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More Upheaval For Trump's Special Counsel Legal Team: DiGenova Out Before Beginning

Victoria Toensing, left, and Joe diGenova, photographed in 2007, were set to join President Trump's outside legal team, but it was announced just days later that conflicts prevented them.
The Washington Post
The Washington Post/Getty Images
Victoria Toensing, left, and Joe diGenova, photographed in 2007, were set to join President Trump's outside legal team, but it was announced just days later that conflicts prevented them.

Not even a week has passed since it was announced that Fox News firebrand Joseph diGenova was joining President Trump's special counsel legal team to help address the FBI probe into Russian interference in the 2016 election. Fast forward five days and diGenova and his lawyer wife, Victoria Toensing, are out before they even got in.

"The President is disappointed that conflicts prevent Joe diGenova and Victoria Toensing from joining the President's Special Counsel legal team," Trump's personal attorney Jay Sekulow said in a statement Sunday. "However, those conflicts do not prevent them from assisting the President in other legal matters The President looks forward to working with them."

The law firm diGenova runs with Toensing also represents two other people caught up in the Mueller investigation, Mark Corallo and Sam Clovis, which would present a conflict of interest, reports NPR's Tamara Keith.

DiGenova, a former U.S. attorney, has been a staunch Trump defender, using his Fox News appearances to slam the Russia investigation.

In January, he said the probe amounted "a brazen plot ... to frame Donald Trump with a false crime, because they didn't think he should be president."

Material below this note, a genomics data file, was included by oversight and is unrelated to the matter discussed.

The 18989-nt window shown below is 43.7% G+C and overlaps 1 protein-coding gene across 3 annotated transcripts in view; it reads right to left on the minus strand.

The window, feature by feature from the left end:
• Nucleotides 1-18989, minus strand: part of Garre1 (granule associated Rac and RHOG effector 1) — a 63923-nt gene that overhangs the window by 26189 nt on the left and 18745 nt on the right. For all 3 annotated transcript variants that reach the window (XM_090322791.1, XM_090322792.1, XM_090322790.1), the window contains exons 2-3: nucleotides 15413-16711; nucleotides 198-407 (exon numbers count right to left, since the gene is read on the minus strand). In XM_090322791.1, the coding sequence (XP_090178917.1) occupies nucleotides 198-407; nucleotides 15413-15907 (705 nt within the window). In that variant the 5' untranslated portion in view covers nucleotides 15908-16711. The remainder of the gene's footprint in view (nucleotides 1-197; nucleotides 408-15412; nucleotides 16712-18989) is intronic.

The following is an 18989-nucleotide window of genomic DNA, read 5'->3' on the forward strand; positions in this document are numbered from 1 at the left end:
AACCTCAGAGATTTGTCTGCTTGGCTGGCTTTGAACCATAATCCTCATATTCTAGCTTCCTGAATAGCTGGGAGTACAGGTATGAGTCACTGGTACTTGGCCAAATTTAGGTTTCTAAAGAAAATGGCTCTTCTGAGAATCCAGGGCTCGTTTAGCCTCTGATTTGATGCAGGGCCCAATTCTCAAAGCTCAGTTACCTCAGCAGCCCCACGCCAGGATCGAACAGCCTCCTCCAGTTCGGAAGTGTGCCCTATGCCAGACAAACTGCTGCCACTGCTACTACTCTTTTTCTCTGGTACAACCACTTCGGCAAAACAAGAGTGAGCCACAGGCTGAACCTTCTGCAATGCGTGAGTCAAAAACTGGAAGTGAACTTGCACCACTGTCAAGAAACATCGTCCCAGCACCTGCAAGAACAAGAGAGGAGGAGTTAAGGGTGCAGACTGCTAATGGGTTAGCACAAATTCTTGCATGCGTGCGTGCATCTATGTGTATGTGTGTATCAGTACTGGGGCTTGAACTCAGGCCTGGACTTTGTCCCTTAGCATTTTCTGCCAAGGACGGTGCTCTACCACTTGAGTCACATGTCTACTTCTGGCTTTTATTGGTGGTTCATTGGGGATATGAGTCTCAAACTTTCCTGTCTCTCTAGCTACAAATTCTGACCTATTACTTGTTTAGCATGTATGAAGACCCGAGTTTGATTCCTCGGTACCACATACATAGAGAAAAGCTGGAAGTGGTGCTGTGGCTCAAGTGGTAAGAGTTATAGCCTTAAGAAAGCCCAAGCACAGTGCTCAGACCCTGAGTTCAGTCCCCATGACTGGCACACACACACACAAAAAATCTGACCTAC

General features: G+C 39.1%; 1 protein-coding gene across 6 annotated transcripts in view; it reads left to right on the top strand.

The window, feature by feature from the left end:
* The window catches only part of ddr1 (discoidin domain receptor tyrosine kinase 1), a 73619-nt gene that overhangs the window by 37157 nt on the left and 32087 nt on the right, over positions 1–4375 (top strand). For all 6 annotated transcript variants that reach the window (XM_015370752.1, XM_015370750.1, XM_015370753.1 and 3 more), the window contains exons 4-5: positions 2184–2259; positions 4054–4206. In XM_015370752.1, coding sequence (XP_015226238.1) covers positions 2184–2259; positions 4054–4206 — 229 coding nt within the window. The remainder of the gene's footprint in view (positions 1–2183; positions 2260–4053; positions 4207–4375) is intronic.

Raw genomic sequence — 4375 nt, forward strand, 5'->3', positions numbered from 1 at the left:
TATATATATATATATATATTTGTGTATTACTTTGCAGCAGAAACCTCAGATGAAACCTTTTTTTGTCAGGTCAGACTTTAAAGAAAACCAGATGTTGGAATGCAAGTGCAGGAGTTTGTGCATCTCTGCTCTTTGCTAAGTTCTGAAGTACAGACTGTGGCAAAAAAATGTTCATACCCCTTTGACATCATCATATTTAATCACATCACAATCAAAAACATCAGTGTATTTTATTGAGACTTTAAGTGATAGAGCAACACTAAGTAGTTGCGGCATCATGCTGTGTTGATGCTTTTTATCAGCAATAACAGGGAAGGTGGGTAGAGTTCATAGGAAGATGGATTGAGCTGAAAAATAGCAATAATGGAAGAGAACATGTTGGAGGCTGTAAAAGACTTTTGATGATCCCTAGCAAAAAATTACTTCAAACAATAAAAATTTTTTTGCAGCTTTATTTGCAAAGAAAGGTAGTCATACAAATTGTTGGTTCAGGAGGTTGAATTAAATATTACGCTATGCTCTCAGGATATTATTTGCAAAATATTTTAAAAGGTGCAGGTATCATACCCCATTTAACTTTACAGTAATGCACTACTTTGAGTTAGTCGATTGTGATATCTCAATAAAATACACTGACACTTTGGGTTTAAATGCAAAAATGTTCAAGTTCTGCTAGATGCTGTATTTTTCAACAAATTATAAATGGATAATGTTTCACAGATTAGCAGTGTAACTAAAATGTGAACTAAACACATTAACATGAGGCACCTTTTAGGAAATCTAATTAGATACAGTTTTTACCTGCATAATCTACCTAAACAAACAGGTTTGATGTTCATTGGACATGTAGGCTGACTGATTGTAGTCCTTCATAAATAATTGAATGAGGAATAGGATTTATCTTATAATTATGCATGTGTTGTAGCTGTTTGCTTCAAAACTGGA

The New York Times reports that Trump himself may have felt diGenova and Toensing were not the right fit, after having met with them recently: "According to two people told of details about the meeting, the president did not believe he had personal chemistry with Mr. diGenova and Ms. Toensing."

Earlier in the week, news reports emerged that Trump's legal team had approached well-respected Republican lawyer Ted Olson about getting him on board but was turned down. His firm Gibson, Dunn & Crutcher reportedlyfelt there were too many client conflicts related to the Russia probe.

Ted Boutros, a partner in the firm, confirmed Tuesdaythat Olson would not be representing Trump.

On Sunday, Trump addressed the tumult, defending the desirability of representing him.

"Many lawyers and top law firms want to represent me in the Russia case...don't believe the Fake News narrative that it is hard to find a lawyer who wants to take this on. Fame & fortune will NEVER be turned down by a lawyer, though some are conflicted," he tweeted.

He added, "I am very happy with my existing team."

But that team is dwindling.

On Thursday, John Dowd, the lawyer who had been heading Trump's outside team addressing the Russia probe resigned.

A source told NPR's Tamara Keith that Dowd had expressed concern about diGenova's hiring because of his firm's representation of Clovis and Corallo.

Tamara also reports, "a source familiar with Dowd's thinking says he was tired and frustrated, in a draining job with not enough resources and with a client who was not taking his advice. When reached by phone all Dowd would say is, 'I love the president and wish him well.'"

Dowd's resignation came three days after Trump launched a Twitter attack against Special Counsel Robert Mueller, who is leading the Russia investigation.

While Trump has long slammed the probe as a "witch hunt," the tweet was the first time he named Mueller in his criticism.

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Amy Held is an editor on the newscast unit. She regularly reports breaking news on air and online.
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